A beautiful answer to this problem was given by Navon [15] in terms of placements on Young diagrams. Here, we recast Navon’s result following the work of Varvak [17]. For any partition \(\lambda \), we set
where \({\varvec{r}}=(r_1,r_2,\ldots ,r_k)\) and \({\varvec{u}}=(u_1,u_2,\ldots ,u_k)\) are the unique vectors satisfying \(\lambda =\lambda _{{\varvec{r}},{\varvec{u}}}\). Note that \(\lambda _1=r_1+r_2+\cdots +r_k\) and \(\ell (\lambda )=u_1+u_2+\cdots +u_k\).
Theorem 4
For any partition \(\lambda \), we have
Proof
Let \(\lambda =(\lambda _1,\lambda _2,\ldots ,\lambda _l)\). A straightforward computation shows that \({\varvec{\Pi }}_\lambda \,1=r_{\lambda _1}(\lambda )\,x^{\ell (\lambda )\lambda _1}\). Set
It follows that \({\varvec{\Pi }}_\lambda \,x^m={\varvec{\Pi }}_\lambda {\mathbf {X}}^m\,1={\varvec{\Pi }}_\mu \,1=r_{\lambda _1}(\mu )\,x^{m+\ell (\lambda )\lambda _1}\). On the other hand, we may compute \(r_{\lambda _1}(\mu )\) in the following alternative way,
Then, we conclude
\(\square \)
The following theorem makes explicit the connection between the Weyl algebra and the polynomials \({\mathcal {A}}_{n,\lambda }(x)\).
Theorem 5
For any partition \(\lambda \) and any positive integer n such that \(D_\lambda \subseteq D_n\), we have
Proof
By (14) we obtain
hence
Moreover, by (9) we have
Finally, by comparing (17), (16) and Proposition 1 (iii), we have
\(\square \)
A first consequence of (15) is the following extension of the Worpitzky identity for Eulerian polynomials.
Corollary 6
Let m be a positive integer. For any partition \(\lambda =(\lambda _1,\lambda _2,\ldots ,\lambda _l)\) and any positive integer n such that \(D_\lambda \subseteq D_n\), we have
where \(\lambda '=(\lambda '_1,\lambda '_2,\ldots ,\lambda '_{l'})\) is the conjugate of \(\lambda \) and we assume that \(\lambda '_i=0\) for \(i>l'=\lambda _1\).
Proof
Set
and observe that
Moreover, we have \({\varvec{\Pi }}_{\lambda }{\mathbf {D}}^{n\lambda _1}\,x^m={\varvec{\Pi }}_{\mu }\,1=r_{n}(\mu )\,x^{m+\ell (\lambda )n}\) and then the lefthand side of (15) is given by
From (6), the righthand side of (15) may be rewritten as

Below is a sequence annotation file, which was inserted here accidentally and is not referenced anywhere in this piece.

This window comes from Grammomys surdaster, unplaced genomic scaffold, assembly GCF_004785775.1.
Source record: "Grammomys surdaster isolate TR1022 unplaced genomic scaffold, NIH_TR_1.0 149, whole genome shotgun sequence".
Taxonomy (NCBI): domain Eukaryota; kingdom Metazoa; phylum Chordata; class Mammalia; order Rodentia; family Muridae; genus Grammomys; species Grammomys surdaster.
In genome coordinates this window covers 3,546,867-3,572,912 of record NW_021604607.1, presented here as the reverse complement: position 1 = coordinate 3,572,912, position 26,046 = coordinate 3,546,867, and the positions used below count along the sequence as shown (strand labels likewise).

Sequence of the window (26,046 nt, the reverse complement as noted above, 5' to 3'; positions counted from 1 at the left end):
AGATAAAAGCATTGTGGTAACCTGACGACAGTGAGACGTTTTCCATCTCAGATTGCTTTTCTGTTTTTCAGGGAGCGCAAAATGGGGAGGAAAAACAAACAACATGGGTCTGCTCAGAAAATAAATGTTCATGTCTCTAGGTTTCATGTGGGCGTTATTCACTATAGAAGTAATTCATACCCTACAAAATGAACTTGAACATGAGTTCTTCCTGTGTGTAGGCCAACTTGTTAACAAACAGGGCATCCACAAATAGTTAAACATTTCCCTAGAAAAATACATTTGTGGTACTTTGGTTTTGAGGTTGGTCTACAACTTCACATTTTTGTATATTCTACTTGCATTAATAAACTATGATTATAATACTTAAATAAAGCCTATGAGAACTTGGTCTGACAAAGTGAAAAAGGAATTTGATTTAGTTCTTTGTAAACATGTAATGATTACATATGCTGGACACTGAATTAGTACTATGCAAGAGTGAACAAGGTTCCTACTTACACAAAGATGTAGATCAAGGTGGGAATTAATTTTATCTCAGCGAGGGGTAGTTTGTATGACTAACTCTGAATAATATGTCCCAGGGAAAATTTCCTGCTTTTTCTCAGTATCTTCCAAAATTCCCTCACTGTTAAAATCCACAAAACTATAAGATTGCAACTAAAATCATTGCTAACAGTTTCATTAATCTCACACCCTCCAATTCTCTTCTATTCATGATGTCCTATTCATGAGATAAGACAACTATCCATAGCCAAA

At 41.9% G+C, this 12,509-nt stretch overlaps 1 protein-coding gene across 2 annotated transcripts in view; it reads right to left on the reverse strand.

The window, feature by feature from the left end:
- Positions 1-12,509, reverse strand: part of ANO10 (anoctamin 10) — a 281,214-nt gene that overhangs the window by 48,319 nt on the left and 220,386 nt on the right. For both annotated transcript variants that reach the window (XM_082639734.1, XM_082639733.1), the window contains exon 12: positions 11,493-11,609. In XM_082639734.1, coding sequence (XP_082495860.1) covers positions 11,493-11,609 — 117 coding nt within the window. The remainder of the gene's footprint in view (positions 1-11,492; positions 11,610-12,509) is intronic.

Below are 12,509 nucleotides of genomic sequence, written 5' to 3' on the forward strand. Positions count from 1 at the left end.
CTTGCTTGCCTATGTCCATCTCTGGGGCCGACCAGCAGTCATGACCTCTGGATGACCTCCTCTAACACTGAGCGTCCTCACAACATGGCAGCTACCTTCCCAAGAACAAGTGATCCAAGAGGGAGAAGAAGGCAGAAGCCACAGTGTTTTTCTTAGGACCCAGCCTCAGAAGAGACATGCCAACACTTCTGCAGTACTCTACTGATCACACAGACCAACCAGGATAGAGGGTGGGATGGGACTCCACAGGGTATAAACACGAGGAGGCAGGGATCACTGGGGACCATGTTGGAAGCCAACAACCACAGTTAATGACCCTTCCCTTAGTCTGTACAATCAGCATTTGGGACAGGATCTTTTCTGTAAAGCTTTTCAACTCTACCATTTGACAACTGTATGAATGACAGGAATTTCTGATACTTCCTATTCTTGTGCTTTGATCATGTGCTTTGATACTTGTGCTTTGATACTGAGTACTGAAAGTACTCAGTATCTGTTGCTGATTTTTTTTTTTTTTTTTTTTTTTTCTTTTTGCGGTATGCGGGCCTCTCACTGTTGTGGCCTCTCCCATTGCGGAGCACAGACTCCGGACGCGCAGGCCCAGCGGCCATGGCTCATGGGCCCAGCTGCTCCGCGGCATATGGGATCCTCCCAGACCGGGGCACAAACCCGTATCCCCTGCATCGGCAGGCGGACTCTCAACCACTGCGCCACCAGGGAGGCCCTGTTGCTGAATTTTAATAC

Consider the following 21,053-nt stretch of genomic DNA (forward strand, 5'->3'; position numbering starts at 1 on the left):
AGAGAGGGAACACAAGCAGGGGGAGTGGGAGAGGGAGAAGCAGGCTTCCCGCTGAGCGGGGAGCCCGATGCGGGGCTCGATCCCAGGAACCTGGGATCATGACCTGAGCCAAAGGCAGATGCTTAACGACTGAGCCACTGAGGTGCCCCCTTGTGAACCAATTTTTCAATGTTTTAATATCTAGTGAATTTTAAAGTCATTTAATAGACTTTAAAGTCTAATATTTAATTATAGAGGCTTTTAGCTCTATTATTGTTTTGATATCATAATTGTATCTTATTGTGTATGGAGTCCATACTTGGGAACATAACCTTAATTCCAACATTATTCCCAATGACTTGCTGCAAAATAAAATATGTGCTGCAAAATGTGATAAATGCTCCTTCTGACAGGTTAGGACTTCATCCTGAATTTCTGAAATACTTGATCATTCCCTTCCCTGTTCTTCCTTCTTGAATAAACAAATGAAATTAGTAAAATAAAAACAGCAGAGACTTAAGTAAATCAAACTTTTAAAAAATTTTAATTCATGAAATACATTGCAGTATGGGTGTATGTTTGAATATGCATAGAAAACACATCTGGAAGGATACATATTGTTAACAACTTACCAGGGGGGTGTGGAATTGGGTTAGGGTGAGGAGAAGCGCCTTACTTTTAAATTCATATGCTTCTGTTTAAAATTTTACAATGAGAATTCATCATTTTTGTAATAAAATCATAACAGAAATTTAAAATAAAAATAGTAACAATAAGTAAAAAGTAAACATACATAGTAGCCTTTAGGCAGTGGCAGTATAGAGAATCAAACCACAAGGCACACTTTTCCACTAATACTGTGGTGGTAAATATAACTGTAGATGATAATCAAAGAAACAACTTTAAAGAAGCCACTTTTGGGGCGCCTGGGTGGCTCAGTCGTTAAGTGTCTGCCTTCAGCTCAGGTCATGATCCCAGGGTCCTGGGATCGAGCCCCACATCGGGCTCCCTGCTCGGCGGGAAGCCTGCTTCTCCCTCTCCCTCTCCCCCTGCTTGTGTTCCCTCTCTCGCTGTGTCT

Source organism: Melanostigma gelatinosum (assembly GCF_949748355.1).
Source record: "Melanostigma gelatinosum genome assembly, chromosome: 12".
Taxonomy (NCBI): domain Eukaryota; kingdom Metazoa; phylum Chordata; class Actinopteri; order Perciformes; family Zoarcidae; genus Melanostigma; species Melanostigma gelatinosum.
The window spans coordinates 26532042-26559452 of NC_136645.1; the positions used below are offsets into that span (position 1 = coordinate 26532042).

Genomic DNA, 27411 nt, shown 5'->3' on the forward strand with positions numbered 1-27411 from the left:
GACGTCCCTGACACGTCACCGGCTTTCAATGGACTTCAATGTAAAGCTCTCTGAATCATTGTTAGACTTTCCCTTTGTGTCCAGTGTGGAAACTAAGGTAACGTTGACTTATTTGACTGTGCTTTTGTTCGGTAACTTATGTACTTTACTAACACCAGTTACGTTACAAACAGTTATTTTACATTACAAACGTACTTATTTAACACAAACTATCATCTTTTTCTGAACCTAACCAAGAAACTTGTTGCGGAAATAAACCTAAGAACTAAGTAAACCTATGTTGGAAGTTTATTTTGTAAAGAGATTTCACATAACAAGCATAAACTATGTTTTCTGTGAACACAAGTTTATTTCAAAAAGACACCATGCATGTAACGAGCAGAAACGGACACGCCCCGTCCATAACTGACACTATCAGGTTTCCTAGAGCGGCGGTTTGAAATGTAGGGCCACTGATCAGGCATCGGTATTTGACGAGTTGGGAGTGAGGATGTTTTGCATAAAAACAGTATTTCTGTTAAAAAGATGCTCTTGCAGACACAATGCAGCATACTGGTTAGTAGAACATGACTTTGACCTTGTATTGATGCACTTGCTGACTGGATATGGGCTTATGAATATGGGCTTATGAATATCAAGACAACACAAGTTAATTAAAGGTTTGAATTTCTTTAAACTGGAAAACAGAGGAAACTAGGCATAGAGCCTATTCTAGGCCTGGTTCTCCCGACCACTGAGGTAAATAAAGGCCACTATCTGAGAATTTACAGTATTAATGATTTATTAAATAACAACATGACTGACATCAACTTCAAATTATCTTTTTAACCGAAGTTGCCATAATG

Hence, (18) follows by extracting the coefficient of \(x^{mn+\ell (\lambda )}\) from both sides in (15). \(\square \)
Example 3
Setting \(\lambda =(n1,n2,\ldots ,r)\) in (18), and observing that \(\lambda ^{(n)}=\delta _{nr}\), we obtain the following Worpitzky identity [7],
Of course, \(r=1\) leads to the Worpitzky identity for Eulerian numbers:
A further consequence of (15) is a remarkable property of the polynomials \({\mathcal {A}}_{n,\lambda }(x)\) with respect to derivation. In terms of the underlined Young diagrams, this property encodes the evolution of the polynomials \({\mathcal {A}}_{n,\lambda }(x)\), for a fixed partition \(\lambda \), with respect to square diagrams \(D_n\) of increasing size.
Corollary 7
For any partition \(\lambda \) and any positive integer n such that \(D_\lambda \subseteq D_n\), we have
Proof
If \(\lambda =(\lambda _1,\lambda _2,\ldots ,\lambda _l)\) then we set \(\lambda +1:=(\lambda _1+1,\lambda _2+1,\ldots ,\lambda _l+1)\). Note that the reduced complements of \(\lambda \) in \(D_n\) and of \(\lambda +1\) in \(D_{n+1}\) agree, hence from (15) we have
\(\square \)
Identity (19) suggests that the polynomials \({\mathcal {A}}_{n,\lambda }(x)\) indexed by the smallest n such that \(D_\lambda \subseteq D_n\), play a special role. Indeed, for any partition \(\lambda \), we set
and define
Hence, we obtain the following recursive rule.
Corollary 8
For any partition \(\lambda \) and any positive integer n such that \(D_\lambda \subseteq D_n\), we have
Proof
Identity (22) follows by iterating (19). \(\square \)
Remark 1
Note that, by Proposition 1 (iii) and (7) we have \({\mathcal {A}}_{\delta _n}(x)=x\,A_{n}(x)\). Therefore, by setting \(\lambda =\delta _{nr}\) in (22), the polynomials \({}^r\!A_n(x)\) are obtained via suitable derivatives involving the classical Eulerian polynomials,
qanalogues arising from the qWeyl algebra
Let \({\mathbf {D}}_q\) denote the qderivative operator acting on the polynomial p(x) according to the following rule,
We have \({\mathbf {D}}_q{\mathbf {X}}q{\mathbf {X}}{\mathbf {D}}_q=1\) and the algebra generated by \({\mathbf {X}},{\mathbf {D}}_q\) is a qanalogue of the Weyl algebra. Now, let \([i]:=1+q+\cdots +q^{i1}\) denote the qinteger, and for all partitions \(\lambda \), let \({\varvec{\Pi }}_{\lambda ,q}\) be obtained from (13) by replacing \({\mathbf {D}}\) with \({\mathbf {D}}_q\). As \({\mathbf {D}}_q^i\,x^m=[m][m1]\cdots [mi+1]\,x^{mi}\), straightforward computations show that
Note that the righthand side of (23) agrees with the righthand side of identity (I.11) in the paper of Garsia and Remmel [8] , as can be seen by setting \(a_{i+1}=n\ell (\lambda )+\lambda '_{ni}\) for \(0\le i\le n1\), that is by setting \(\lambda =\mu ^{(n)}\) for \(\mu :=(a_n,a_{n1},\ldots ,a_1)\). Now, we let \({\mathcal {A}}_{n,\lambda ^{(n)}}(x,q)\) denote the polynomial defined by
and the righthand side of (I.12) in [8] ensures that \(Q_A(x,q)={\mathcal {A}}_{n,\lambda ^{(n)}}(x,q)\) when the partition \(\lambda \) is chosen such that \(a_{i+1}=n\ell (\lambda )+\lambda '_{ni}\) for \(0\le i\le n1\). First, we recall that
Moreover, we define \({\mathcal {A}}_{n,k,\lambda ^{(n)}}(q)\) by